A glimpse of the past: August 20, 1925

Excerpts taken from the August 20, 1925 edition of the Rappahannock Record

More Typhoid Fever Here Than For Years

Upon a recent investigation of typhoid in the Northern Neck and from reports of physicians, it appears that there is much more typhoid there than for several years.

The laboratory examinations from some suspicious cases show the presence of bacillary dysentery of the Flexner type. As you know, this is severe and often fatal, especially among children.

The presence of both typhoid and this severe type of dysentery shows the urgent necessity of better sanitation at the homes. It is extremely important that all bowel discharges, especially of the sick should be so carefully disposed of as not to endanger the source of drinking water or be accessible to flies.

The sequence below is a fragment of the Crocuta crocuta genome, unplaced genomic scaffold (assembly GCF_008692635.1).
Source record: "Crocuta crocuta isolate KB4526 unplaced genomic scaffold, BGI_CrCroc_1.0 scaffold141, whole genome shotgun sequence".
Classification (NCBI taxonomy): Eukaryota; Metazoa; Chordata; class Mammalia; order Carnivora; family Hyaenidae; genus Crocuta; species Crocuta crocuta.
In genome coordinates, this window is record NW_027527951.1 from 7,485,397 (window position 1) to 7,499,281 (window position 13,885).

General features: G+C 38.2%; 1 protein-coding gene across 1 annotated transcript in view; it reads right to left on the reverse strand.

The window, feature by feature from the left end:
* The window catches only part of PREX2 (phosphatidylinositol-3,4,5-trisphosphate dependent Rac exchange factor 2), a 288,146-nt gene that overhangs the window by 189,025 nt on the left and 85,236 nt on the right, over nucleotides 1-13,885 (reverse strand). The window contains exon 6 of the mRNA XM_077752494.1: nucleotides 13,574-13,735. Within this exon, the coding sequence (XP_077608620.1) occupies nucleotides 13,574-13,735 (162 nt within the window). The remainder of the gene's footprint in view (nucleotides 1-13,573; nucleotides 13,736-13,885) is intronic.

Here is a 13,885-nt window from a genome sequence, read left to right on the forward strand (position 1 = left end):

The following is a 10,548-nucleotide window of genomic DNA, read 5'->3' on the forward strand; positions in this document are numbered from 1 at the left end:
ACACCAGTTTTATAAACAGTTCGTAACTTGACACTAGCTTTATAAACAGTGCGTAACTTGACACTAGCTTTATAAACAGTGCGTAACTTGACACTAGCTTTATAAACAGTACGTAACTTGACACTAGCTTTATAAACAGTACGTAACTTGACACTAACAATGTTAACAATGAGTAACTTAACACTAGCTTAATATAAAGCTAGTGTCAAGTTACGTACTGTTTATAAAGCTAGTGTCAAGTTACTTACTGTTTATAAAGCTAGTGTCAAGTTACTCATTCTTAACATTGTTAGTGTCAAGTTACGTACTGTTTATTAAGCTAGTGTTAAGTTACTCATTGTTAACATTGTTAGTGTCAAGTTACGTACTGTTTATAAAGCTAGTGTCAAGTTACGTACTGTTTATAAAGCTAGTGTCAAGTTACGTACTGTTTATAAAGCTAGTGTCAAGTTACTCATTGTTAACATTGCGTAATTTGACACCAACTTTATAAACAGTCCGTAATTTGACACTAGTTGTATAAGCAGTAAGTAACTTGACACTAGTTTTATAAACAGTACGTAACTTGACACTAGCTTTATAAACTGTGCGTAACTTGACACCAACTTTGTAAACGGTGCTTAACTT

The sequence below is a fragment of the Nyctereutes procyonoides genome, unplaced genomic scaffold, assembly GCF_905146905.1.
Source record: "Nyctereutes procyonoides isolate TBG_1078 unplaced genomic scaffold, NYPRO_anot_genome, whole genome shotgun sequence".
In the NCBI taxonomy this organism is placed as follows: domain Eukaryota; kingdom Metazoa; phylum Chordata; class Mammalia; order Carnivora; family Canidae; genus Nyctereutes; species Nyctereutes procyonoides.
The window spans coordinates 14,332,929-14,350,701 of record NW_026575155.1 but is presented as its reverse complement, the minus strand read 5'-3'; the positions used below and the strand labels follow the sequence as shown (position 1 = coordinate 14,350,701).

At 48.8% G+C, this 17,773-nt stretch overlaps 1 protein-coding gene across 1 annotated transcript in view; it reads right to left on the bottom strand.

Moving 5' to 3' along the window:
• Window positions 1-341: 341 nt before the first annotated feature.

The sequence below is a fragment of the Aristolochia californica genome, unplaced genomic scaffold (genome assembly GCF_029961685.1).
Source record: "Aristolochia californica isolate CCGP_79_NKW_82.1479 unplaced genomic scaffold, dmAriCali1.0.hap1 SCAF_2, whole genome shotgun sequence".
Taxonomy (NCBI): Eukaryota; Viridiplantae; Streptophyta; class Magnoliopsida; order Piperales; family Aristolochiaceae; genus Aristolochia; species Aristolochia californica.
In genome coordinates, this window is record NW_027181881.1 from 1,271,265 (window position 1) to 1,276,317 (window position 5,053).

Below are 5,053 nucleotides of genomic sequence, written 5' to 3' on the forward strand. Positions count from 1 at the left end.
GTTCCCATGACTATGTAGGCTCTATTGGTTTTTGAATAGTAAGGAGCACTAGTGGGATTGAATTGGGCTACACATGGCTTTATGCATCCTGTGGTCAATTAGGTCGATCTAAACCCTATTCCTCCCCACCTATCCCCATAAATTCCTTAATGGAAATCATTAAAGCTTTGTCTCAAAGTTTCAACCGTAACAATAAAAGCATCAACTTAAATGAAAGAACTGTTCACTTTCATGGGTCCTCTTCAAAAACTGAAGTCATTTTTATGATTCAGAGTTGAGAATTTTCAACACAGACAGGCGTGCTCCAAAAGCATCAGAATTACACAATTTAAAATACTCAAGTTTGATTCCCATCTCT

Typhoid vaccination should be strongly recommended. Mailing cases for sending specimens of blood and feces to the laboratory for examination to aid in definite diagnosis will be furnished upon request.

– Ennon G. Williams, State Health Commissioner

Use Electric Shocks for Regulating Hearts

One of the most remarkable of recent medical inventions is the static wave device.

Its purpose is to regulate the beating of the heart, should it be too fast of too slow. The patient sits in in an insulated chair connected with a machine which passes an electric current through the body.

Outside the machine is a revolving ball, fixed to the end of a metal rod. every time the ball passes another stationary ball, electricity is discharged from the body, causing the muscles to relax, if the heart should be beating 74 times a minute, but is six beats fast, says the Detroit News, the revolving ball is timed to go around at 74 revolutions a minute and the heart can be quickened.

This wonderful machine was exhibited at a recent medical exhibition in London. The force of the current is such that a person putting his hand within six inches of the chair receives a powerful shock.

Read more from our glimpse of the past series

A glimpse of the past: August 1, 1940

A glimpse of the past: July 24, 1930